“Where do babies come from? The Adopt-shop, of course!” Talking to young kids about adoption


“We’re having a baby!” my two-year old used to announce to anyone who would listen. They would eye my (relatively) small belly with suspicion. No baby in there. “We are adopting,” I added quickly. Since our final approval to adopt, we had been preparing our toddler about imminent big-brotherhood. Although we had only one child at the time, I imagine what we went through was much the same as any family expecting a baby. “Our family is going to grow.” “You will have new sibling to play with.” “Are you done with that crib yet?” Only, when adopting from foster care, some important pieces of information are unknown.

“When is the baby coming?” – We don’t know. It could be next week.

“Is it a boy or girl?” – We don’t know. We would be happy with either.

“What will we name it?” – He or she will already have a name her biological parents picked out.

“Biological parents???” – You can see how quickly this conversation gets more complicated than the “you’ll be sharing your room” talk.

Becoming a big brother is an experience shared by many kids. But the thought of a mysterious sibling that could arrive at any moment, that is a bit abstract for any toddler. Especially when he doesn’t have mom’s growing tummy to mark the passage of time. So we turned to books to continue the conversation about adoption. We books about welcoming a new child in the house read to our son. Books about families of all constellations. Books about waiting. And wait we did.

A year passed. Our son became more verbal and his questions more specific. He anxiously awaited the arrival of his new sibling. And when we finally met him, I doubt he was what our older son had in mind. A 13-month old spitfire with plenty of his own opinions. Excited to follow in his new big brother’s footsteps, and fiercely competitive. We continued to talk about adoption but now, how different the words sounded.

I find that many of the children’s books about adoption seem written to meet the needs of the parents – how we waited and waited to be matched with a child. How blessed we feel that the child was placed in our care. How we will love this child forever. But when he is still so young, what does our adopted child hear when we talk about adoption? Does he hear that he is loved, not just by his new family, but by his birth family as well? Or does he hear that he is different from his brother, the one he wants desperately to be like? Does he hear unanswered questions? No, I don’t know how much you weighed when you were born. I don’t know when you first sat up or when you first smiled.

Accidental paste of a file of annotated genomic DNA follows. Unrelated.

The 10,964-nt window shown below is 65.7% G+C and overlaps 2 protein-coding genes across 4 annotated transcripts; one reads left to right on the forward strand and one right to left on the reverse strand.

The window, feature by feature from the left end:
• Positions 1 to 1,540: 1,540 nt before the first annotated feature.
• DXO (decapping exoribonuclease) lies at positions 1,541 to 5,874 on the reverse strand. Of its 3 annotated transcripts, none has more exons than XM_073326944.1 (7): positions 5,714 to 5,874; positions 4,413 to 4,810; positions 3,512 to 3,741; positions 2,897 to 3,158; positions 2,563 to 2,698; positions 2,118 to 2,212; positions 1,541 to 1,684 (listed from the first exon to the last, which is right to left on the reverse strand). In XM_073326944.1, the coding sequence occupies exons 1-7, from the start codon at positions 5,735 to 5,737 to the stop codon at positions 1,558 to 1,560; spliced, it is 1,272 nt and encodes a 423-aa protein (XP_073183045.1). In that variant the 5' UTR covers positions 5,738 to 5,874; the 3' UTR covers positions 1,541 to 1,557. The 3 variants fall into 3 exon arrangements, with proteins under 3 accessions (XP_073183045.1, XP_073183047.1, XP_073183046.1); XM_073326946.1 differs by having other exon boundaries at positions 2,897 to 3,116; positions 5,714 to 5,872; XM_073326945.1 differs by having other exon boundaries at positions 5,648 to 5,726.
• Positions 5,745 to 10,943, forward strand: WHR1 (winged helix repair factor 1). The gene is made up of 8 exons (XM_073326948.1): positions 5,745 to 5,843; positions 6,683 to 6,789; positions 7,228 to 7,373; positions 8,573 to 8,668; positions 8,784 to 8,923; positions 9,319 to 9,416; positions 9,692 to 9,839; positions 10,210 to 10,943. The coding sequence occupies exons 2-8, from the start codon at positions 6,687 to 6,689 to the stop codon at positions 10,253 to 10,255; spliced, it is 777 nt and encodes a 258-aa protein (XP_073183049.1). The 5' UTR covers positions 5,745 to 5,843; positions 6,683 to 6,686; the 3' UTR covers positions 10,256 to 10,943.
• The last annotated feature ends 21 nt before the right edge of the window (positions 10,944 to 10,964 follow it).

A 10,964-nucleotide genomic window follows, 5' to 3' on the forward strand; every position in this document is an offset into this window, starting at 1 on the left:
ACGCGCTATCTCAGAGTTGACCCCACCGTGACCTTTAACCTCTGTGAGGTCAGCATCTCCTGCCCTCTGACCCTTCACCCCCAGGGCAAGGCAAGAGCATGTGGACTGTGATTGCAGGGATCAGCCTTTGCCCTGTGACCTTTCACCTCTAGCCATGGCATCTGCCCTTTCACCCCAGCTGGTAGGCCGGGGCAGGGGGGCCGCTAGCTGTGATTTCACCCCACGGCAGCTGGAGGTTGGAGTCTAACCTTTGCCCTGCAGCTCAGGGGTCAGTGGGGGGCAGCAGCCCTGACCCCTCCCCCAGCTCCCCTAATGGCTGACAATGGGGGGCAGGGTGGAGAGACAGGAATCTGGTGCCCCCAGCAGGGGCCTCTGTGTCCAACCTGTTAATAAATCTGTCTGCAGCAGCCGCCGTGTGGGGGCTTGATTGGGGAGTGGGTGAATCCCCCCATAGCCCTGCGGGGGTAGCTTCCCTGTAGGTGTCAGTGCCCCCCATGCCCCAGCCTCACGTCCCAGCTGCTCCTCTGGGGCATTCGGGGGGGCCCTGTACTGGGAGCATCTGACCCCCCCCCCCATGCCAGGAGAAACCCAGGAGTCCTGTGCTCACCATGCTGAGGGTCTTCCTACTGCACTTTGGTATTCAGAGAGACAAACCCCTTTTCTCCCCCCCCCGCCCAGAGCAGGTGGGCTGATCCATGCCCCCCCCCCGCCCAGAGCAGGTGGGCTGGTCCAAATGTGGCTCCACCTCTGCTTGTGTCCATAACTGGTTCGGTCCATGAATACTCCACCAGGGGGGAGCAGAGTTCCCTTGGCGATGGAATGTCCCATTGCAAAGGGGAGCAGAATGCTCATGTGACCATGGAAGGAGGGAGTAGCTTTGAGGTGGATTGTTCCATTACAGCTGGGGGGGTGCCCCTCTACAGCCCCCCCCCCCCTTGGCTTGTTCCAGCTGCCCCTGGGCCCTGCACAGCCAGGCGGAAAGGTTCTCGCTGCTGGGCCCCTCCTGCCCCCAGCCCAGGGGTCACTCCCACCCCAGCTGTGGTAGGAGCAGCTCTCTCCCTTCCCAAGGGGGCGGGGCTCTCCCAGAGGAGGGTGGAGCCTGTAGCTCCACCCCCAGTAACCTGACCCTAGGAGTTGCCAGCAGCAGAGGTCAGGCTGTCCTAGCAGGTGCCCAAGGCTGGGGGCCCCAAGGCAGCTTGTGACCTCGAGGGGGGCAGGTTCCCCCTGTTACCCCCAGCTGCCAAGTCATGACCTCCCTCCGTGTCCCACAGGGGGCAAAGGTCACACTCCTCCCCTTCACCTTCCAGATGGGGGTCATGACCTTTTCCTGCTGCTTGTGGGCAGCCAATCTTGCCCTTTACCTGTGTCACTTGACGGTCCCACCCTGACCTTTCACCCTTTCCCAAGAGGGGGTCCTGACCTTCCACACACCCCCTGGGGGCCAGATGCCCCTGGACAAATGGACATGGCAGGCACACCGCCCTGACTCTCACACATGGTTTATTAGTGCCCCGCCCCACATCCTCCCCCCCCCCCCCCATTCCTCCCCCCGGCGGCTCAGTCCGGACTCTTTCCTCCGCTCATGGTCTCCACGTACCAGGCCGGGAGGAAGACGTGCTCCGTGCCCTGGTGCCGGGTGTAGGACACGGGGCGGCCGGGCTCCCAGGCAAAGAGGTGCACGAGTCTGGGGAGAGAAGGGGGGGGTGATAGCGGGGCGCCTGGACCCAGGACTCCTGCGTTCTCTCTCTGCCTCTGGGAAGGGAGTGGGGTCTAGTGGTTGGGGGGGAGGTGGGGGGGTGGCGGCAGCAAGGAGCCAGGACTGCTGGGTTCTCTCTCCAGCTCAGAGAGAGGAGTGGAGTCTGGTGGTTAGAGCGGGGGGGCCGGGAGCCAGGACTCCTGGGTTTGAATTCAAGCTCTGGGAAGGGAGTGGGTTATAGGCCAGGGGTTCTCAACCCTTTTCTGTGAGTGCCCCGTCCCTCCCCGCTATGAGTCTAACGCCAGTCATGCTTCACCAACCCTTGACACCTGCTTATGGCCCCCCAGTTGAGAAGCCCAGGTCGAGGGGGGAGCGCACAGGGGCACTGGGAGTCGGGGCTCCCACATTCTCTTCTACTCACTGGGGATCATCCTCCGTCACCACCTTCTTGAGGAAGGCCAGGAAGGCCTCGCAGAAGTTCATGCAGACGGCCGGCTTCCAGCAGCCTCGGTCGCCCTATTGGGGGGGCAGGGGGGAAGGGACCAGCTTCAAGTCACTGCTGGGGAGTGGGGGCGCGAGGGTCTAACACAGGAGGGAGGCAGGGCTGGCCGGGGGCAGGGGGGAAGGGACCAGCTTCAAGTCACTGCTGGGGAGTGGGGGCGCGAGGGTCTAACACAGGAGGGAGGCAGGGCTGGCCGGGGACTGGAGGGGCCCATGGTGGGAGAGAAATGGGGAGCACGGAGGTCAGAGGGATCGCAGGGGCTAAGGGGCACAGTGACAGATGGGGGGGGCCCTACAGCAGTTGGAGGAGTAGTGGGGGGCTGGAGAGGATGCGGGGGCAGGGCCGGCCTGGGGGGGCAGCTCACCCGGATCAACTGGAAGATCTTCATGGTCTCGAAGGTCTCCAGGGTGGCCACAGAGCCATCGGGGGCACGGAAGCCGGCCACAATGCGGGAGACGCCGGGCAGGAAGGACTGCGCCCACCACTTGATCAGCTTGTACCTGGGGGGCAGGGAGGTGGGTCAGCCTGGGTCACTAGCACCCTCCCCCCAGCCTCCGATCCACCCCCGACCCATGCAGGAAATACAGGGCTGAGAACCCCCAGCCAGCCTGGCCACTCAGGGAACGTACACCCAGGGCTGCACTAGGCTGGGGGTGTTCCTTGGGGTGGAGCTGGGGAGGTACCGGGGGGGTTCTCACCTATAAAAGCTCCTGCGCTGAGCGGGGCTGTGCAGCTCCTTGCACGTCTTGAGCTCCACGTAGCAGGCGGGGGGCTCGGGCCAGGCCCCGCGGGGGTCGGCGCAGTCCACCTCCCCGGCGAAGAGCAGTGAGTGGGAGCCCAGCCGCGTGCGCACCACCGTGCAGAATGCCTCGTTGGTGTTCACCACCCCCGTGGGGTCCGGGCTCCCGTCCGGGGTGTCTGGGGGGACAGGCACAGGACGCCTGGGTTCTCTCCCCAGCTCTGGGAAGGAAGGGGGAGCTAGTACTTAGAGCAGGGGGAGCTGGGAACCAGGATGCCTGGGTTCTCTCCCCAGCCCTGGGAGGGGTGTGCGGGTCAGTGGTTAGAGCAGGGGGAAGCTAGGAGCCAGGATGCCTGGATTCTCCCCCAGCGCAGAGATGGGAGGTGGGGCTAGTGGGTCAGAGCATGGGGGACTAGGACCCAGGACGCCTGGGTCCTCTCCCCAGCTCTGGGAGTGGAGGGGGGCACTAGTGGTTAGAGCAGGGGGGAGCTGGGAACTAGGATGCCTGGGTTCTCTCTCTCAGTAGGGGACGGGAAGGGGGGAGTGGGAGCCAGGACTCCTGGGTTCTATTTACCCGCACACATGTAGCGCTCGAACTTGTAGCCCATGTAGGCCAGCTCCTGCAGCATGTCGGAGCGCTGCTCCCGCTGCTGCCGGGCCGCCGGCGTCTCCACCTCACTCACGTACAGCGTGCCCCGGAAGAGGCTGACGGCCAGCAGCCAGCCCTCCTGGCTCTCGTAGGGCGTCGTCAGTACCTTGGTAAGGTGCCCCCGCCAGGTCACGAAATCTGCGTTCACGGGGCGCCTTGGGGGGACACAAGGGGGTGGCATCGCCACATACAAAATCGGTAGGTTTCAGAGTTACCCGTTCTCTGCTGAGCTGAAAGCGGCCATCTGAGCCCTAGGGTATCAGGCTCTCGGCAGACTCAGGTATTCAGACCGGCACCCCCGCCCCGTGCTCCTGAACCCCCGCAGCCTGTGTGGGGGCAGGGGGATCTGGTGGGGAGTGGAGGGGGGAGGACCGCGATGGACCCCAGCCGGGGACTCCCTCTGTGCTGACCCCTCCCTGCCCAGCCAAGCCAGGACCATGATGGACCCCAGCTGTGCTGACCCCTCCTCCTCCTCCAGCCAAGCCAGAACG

Two years later. We still read to our children books about adoption. We hope that what our younger son hears in the story makes him feel as loved and as special as we think he is. And we tell our own stories. We talk about the day we met him and the day he came home for good. We talk about his birth parents and make lists of questions we can ask them when we see them next. And we say a prayer for all of the children who are waiting for families and the families waiting for children. Because we feel so fortunate that we found each other.

Sometimes our son doesn’t want to hear about adoption. Sometimes when I tell him how thankful I am that we found each other, he shakes his head, “No, not adopted.” It’s hard to understand what he really feels since his communication is still poor. I will never understand what it is like to be adopted. I will never understand what it is to question your heritage and seek answers about your identity, something my son might experience. So we do the best we can to have open conversations and hope he knows how important adoption is as a way to grow your family. Talking to a young child about adoption seems an exercise more for the parent than the child. It’s about practicing your answers to questions that you know will come. And about telling your own story.

Like all other aspects of parenting, we are doing the best we can. Trying hard not to mess up, and celebrating small successes.

Now that our oldest is five and sees how much work goes into being a big brother, I often gauge his interest on growing the family. “What do think? Would you like to have more brothers and sisters?” He nods emphatically. Then pauses for a minute. “Where would they come from?” he asks innocently. Then he answers his own question, “I know. Let’s get them from the adopt shop!” Maybe all of the adoption talk does sink in.


About the Family
Baby J joined the family in 2015. Now age 3, J and his big brother do everything together – climb, bike, swim, scooter, tumble, fight, read, play, play, play. Mom and Dad spend most days chaperoning their mini triathlons and trying to get enough food in them to keep them from getting hangry and most evenings wondering where the day went.

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